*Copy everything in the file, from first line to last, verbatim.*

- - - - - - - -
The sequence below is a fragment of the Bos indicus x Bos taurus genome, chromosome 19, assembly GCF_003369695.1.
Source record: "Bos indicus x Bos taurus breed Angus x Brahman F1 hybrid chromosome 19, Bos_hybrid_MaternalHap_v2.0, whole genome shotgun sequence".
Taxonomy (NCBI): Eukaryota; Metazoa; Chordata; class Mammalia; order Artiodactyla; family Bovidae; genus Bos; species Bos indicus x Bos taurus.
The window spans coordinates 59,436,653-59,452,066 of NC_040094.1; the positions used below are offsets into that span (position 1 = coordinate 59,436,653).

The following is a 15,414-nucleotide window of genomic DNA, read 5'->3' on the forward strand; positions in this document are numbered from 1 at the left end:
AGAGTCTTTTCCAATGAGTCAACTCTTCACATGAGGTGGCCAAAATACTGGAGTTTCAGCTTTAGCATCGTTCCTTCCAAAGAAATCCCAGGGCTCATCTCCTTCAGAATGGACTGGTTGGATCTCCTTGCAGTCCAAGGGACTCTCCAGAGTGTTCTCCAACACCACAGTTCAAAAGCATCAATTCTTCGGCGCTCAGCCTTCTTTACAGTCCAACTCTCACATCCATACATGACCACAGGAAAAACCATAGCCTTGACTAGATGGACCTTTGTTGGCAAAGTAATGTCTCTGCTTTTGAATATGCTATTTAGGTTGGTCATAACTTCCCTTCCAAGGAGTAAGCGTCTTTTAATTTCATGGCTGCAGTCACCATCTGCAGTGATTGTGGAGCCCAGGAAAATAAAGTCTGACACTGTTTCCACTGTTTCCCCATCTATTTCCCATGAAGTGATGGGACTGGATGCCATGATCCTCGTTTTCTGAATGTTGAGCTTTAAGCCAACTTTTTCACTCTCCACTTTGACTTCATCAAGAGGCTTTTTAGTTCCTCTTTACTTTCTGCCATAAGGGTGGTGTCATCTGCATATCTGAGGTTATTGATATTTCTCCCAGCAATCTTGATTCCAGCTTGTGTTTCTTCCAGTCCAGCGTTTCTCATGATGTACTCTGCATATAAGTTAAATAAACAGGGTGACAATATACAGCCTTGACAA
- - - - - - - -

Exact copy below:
The sequence below is a fragment of the Bos indicus x Bos taurus genome, chromosome 19, assembly GCF_003369695.1.
Source record: "Bos indicus x Bos taurus breed Angus x Brahman F1 hybrid chromosome 19, Bos_hybrid_MaternalHap_v2.0, whole genome shotgun sequence".
Taxonomy (NCBI): Eukaryota; Metazoa; Chordata; class Mammalia; order Artiodactyla; family Bovidae; genus Bos; species Bos indicus x Bos taurus.
The window spans coordinates 59,436,653-59,452,066 of NC_040094.1; the positions used below are offsets into that span (position 1 = coordinate 59,436,653).

The following is a 15,414-nucleotide window of genomic DNA, read 5'->3' on the forward strand; positions in this document are numbered from 1 at the left end:
AGAGTCTTTTCCAATGAGTCAACTCTTCACATGAGGTGGCCAAAATACTGGAGTTTCAGCTTTAGCATCGTTCCTTCCAAAGAAATCCCAGGGCTCATCTCCTTCAGAATGGACTGGTTGGATCTCCTTGCAGTCCAAGGGACTCTCCAGAGTGTTCTCCAACACCACAGTTCAAAAGCATCAATTCTTCGGCGCTCAGCCTTCTTTACAGTCCAACTCTCACATCCATACATGACCACAGGAAAAACCATAGCCTTGACTAGATGGACCTTTGTTGGCAAAGTAATGTCTCTGCTTTTGAATATGCTATTTAGGTTGGTCATAACTTCCCTTCCAAGGAGTAAGCGTCTTTTAATTTCATGGCTGCAGTCACCATCTGCAGTGATTGTGGAGCCCAGGAAAATAAAGTCTGACACTGTTTCCACTGTTTCCCCATCTATTTCCCATGAAGTGATGGGACTGGATGCCATGATCCTCGTTTTCTGAATGTTGAGCTTTAAGCCAACTTTTTCACTCTCCACTTTGACTTCATCAAGAGGCTTTTTAGTTCCTCTTTACTTTCTGCCATAAGGGTGGTGTCATCTGCATATCTGAGGTTATTGATATTTCTCCCAGCAATCTTGATTCCAGCTTGTGTTTCTTCCAGTCCAGCGTTTCTCATGATGTACTCTGCATATAAGTTAAATAAACAGGGTGACAATATACAGCCTTGACAA